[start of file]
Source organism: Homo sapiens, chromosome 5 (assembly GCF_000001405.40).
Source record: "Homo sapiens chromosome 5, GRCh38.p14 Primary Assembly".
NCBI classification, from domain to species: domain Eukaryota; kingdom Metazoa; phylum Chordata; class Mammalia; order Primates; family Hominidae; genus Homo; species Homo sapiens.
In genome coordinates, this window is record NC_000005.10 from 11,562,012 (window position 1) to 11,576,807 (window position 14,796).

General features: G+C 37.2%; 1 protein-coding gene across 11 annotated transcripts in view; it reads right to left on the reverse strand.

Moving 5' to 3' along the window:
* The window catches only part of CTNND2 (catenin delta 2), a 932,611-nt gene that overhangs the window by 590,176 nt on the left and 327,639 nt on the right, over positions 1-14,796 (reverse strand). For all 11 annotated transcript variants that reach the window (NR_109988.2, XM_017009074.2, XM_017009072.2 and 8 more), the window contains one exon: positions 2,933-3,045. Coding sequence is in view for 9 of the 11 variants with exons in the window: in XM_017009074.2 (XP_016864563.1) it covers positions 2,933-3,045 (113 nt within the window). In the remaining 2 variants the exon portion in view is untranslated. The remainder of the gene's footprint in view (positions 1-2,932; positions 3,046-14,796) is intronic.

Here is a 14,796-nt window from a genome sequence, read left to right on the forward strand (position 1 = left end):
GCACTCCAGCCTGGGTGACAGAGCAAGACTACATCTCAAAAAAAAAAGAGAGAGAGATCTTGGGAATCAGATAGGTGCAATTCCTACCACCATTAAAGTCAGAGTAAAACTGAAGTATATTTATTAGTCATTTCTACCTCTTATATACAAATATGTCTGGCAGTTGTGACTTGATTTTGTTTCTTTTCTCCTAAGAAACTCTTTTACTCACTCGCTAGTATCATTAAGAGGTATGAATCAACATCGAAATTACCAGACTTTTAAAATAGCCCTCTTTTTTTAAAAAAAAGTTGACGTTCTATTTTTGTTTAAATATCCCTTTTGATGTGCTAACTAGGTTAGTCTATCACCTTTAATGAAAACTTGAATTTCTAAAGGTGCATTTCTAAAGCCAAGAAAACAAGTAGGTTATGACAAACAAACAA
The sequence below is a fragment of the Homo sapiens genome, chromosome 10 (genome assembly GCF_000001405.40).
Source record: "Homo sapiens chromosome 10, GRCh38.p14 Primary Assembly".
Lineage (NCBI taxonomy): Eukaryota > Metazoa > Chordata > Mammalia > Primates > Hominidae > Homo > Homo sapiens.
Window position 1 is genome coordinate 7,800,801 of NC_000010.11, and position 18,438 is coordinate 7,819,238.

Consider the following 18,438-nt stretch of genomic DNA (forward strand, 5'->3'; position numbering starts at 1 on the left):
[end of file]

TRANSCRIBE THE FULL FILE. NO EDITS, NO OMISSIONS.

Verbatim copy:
Source organism: Homo sapiens, chromosome 5 (assembly GCF_000001405.40).
Source record: "Homo sapiens chromosome 5, GRCh38.p14 Primary Assembly".
NCBI classification, from domain to species: domain Eukaryota; kingdom Metazoa; phylum Chordata; class Mammalia; order Primates; family Hominidae; genus Homo; species Homo sapiens.
In genome coordinates, this window is record NC_000005.10 from 11,562,012 (window position 1) to 11,576,807 (window position 14,796).

General features: G+C 37.2%; 1 protein-coding gene across 11 annotated transcripts in view; it reads right to left on the reverse strand.

Moving 5' to 3' along the window:
* The window catches only part of CTNND2 (catenin delta 2), a 932,611-nt gene that overhangs the window by 590,176 nt on the left and 327,639 nt on the right, over positions 1-14,796 (reverse strand). For all 11 annotated transcript variants that reach the window (NR_109988.2, XM_017009074.2, XM_017009072.2 and 8 more), the window contains one exon: positions 2,933-3,045. Coding sequence is in view for 9 of the 11 variants with exons in the window: in XM_017009074.2 (XP_016864563.1) it covers positions 2,933-3,045 (113 nt within the window). In the remaining 2 variants the exon portion in view is untranslated. The remainder of the gene's footprint in view (positions 1-2,932; positions 3,046-14,796) is intronic.

Here is a 14,796-nt window from a genome sequence, read left to right on the forward strand (position 1 = left end):
GCACTCCAGCCTGGGTGACAGAGCAAGACTACATCTCAAAAAAAAAAGAGAGAGAGATCTTGGGAATCAGATAGGTGCAATTCCTACCACCATTAAAGTCAGAGTAAAACTGAAGTATATTTATTAGTCATTTCTACCTCTTATATACAAATATGTCTGGCAGTTGTGACTTGATTTTGTTTCTTTTCTCCTAAGAAACTCTTTTACTCACTCGCTAGTATCATTAAGAGGTATGAATCAACATCGAAATTACCAGACTTTTAAAATAGCCCTCTTTTTTTAAAAAAAAGTTGACGTTCTATTTTTGTTTAAATATCCCTTTTGATGTGCTAACTAGGTTAGTCTATCACCTTTAATGAAAACTTGAATTTCTAAAGGTGCATTTCTAAAGCCAAGAAAACAAGTAGGTTATGACAAACAAACAA
The sequence below is a fragment of the Homo sapiens genome, chromosome 10 (genome assembly GCF_000001405.40).
Source record: "Homo sapiens chromosome 10, GRCh38.p14 Primary Assembly".
Lineage (NCBI taxonomy): Eukaryota > Metazoa > Chordata > Mammalia > Primates > Hominidae > Homo > Homo sapiens.
Window position 1 is genome coordinate 7,800,801 of NC_000010.11, and position 18,438 is coordinate 7,819,238.

Consider the following 18,438-nt stretch of genomic DNA (forward strand, 5'->3'; position numbering starts at 1 on the left):